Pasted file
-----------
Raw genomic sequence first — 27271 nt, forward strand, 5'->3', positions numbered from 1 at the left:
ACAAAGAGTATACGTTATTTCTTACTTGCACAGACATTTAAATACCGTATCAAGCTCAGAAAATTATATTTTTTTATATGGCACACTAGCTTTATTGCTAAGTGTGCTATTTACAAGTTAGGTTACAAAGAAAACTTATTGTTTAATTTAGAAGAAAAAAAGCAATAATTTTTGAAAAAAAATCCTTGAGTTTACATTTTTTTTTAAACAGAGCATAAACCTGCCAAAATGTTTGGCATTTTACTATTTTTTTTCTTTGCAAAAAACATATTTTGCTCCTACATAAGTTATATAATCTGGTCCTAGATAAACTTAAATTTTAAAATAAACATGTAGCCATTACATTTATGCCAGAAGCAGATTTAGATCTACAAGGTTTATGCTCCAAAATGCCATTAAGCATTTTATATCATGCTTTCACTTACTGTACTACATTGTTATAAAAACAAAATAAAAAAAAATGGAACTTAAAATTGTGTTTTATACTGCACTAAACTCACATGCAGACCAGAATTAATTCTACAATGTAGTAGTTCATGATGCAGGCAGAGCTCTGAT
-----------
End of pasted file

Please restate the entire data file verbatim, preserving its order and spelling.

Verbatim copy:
Raw genomic sequence first — 27271 nt, forward strand, 5'->3', positions numbered from 1 at the left:
ACAAAGAGTATACGTTATTTCTTACTTGCACAGACATTTAAATACCGTATCAAGCTCAGAAAATTATATTTTTTTATATGGCACACTAGCTTTATTGCTAAGTGTGCTATTTACAAGTTAGGTTACAAAGAAAACTTATTGTTTAATTTAGAAGAAAAAAAGCAATAATTTTTGAAAAAAAATCCTTGAGTTTACATTTTTTTTTAAACAGAGCATAAACCTGCCAAAATGTTTGGCATTTTACTATTTTTTTTCTTTGCAAAAAACATATTTTGCTCCTACATAAGTTATATAATCTGGTCCTAGATAAACTTAAATTTTAAAATAAACATGTAGCCATTACATTTATGCCAGAAGCAGATTTAGATCTACAAGGTTTATGCTCCAAAATGCCATTAAGCATTTTATATCATGCTTTCACTTACTGTACTACATTGTTATAAAAACAAAATAAAAAAAAATGGAACTTAAAATTGTGTTTTATACTGCACTAAACTCACATGCAGACCAGAATTAATTCTACAATGTAGTAGTTCATGATGCAGGCAGAGCTCTGAT